5.       Use a time piece to determine how long it takes to run the course.  Do this three times to gain an average speed in seconds.
6.       With the sprayer on a level surface turn pump on and begin spraying in place.  Adjust pressure regulator to desired output.  Start at 40 psi.
7.       Collect with a device that reads ounces for the same time it took to run the course.
8.       Ounces equals gallons per acre

Great References
Tee Jet References
Hardi Sprayer
Green Leaf Sprayers

1.       For new sprayers and at least once per year all nozzles should be checked for even output.  Either catch water for a set amount of time or use a flow meter to determine the output of each nozzle. On rate controlled devices this is the most crucial part of the calibration.
2.       If a single nozzle is out of flow with the others by 10% replace the nozzle.  This can occur with brand new nozzles so it will need to be done whether old or new.
3.       If error in rate is <10%, or Adjust travel speed, if error in rate is >10% but less than 25%, or Change nozzle size, if error in rate is >25%
4.       Pressure must be increased 4X to double sprayer output
5.       Twice the speed = one-half the output
6.       If you plan to use other than water for a carrier you will need to adjust the volume of water up to compensate for the differences in the density of the carrier.  For instance liquid nitrogen weighs 11 lbs versus water at 8 lbs so if the desired output is 20 gallons per acre of UAN then the calibration with water would be about 22 gallons of water.  Spray rate controls will require you to enter the correct conversion factors which are contained in many sources of spray nozzles and user guides.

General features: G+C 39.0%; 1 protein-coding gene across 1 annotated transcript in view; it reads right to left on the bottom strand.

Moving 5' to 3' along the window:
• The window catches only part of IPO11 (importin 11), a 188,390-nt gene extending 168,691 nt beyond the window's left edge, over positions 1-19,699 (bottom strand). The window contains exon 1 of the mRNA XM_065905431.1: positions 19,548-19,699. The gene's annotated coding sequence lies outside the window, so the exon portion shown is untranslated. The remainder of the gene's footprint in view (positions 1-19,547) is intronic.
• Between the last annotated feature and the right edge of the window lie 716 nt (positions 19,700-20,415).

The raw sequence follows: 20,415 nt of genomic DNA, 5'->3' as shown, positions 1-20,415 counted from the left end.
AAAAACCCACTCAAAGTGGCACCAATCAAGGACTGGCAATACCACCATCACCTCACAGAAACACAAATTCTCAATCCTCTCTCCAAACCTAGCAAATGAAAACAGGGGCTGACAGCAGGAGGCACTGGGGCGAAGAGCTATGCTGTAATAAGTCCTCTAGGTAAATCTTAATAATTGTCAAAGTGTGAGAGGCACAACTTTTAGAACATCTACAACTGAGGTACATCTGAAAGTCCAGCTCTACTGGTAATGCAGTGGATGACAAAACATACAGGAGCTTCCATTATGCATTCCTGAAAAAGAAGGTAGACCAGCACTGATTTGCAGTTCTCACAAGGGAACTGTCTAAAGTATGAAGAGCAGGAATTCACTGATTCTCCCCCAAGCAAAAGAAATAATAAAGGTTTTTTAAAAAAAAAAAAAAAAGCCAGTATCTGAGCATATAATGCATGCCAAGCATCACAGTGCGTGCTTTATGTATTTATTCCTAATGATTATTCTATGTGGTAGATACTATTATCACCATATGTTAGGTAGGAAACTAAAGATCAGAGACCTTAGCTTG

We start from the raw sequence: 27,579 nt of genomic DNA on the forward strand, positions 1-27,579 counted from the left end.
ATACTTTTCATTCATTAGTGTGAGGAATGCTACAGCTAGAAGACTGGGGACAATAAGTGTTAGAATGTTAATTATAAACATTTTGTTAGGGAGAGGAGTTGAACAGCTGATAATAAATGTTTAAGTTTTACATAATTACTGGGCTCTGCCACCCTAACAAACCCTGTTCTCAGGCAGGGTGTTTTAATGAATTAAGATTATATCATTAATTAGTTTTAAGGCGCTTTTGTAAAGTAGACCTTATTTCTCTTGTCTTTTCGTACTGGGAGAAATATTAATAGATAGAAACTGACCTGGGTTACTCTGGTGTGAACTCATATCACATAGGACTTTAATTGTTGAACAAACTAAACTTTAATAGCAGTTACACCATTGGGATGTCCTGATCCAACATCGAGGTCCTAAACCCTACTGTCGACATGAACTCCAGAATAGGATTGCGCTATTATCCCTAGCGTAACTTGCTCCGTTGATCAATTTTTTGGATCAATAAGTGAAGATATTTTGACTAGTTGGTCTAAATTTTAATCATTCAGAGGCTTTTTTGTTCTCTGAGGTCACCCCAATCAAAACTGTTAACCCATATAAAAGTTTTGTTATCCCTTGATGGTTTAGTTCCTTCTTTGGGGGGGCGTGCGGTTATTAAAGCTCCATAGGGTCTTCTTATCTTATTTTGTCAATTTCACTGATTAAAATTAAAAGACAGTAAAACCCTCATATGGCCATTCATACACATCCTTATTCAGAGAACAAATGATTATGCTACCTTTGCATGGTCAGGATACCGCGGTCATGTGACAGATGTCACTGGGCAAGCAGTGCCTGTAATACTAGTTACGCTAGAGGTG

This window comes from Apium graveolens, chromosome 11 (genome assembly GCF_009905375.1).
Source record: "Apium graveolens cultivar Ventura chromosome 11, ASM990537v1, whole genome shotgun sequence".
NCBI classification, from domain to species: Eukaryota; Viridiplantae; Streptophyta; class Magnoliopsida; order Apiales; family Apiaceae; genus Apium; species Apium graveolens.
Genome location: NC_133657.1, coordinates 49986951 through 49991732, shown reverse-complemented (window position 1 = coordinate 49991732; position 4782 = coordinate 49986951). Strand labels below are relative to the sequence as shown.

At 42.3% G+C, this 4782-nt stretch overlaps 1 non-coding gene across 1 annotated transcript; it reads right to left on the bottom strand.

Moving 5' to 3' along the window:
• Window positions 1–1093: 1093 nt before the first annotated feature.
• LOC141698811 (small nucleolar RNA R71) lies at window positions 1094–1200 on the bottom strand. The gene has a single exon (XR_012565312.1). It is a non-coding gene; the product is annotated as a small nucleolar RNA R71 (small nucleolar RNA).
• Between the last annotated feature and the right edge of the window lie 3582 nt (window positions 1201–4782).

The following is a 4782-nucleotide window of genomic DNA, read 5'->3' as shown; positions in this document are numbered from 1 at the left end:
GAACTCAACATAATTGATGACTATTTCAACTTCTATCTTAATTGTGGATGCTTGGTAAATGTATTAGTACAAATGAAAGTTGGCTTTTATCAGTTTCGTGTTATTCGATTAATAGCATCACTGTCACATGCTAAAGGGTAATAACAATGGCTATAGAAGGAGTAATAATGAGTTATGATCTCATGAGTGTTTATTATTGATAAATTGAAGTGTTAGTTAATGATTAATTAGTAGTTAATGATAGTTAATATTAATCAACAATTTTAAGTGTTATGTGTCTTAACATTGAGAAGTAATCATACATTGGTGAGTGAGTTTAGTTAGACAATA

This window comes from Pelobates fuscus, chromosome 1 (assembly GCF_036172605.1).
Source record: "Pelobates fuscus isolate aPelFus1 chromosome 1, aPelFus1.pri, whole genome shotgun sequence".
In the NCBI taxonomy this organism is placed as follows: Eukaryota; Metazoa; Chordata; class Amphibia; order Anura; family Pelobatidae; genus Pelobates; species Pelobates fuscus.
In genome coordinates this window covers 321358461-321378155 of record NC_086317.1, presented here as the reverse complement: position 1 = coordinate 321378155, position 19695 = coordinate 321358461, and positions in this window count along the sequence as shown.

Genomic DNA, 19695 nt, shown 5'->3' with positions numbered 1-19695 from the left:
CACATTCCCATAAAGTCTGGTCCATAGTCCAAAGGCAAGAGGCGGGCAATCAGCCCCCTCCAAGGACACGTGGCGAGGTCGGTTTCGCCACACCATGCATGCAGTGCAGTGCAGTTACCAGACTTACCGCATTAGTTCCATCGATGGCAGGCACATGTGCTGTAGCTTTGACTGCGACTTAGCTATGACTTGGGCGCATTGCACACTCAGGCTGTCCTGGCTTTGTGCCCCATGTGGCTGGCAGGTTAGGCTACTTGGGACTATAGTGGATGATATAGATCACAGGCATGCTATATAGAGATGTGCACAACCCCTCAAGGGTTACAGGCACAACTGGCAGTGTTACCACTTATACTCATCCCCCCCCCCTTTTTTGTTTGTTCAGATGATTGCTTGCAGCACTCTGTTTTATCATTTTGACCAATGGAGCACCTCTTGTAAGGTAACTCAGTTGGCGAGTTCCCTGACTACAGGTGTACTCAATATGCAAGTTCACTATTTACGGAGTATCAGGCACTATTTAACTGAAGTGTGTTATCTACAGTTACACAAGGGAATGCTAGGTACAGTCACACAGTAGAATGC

On a typical 100 acre farm spray bill simply by calibrating $500 to $1000.00 can be saved by preventing over application which reduces the amount of pesticide in the environment and ensures proper application rates for efficient performance from a given product.

Tip:  Instead of  placing 50 or 100 mesh screens at each nozzle place a large in line screen that leads to each boom section thereby allowing for easy cleanout between batches.

05 April 2016

Risk of Freeze Damage to Winter Grains

Del Voight - Penn State Extension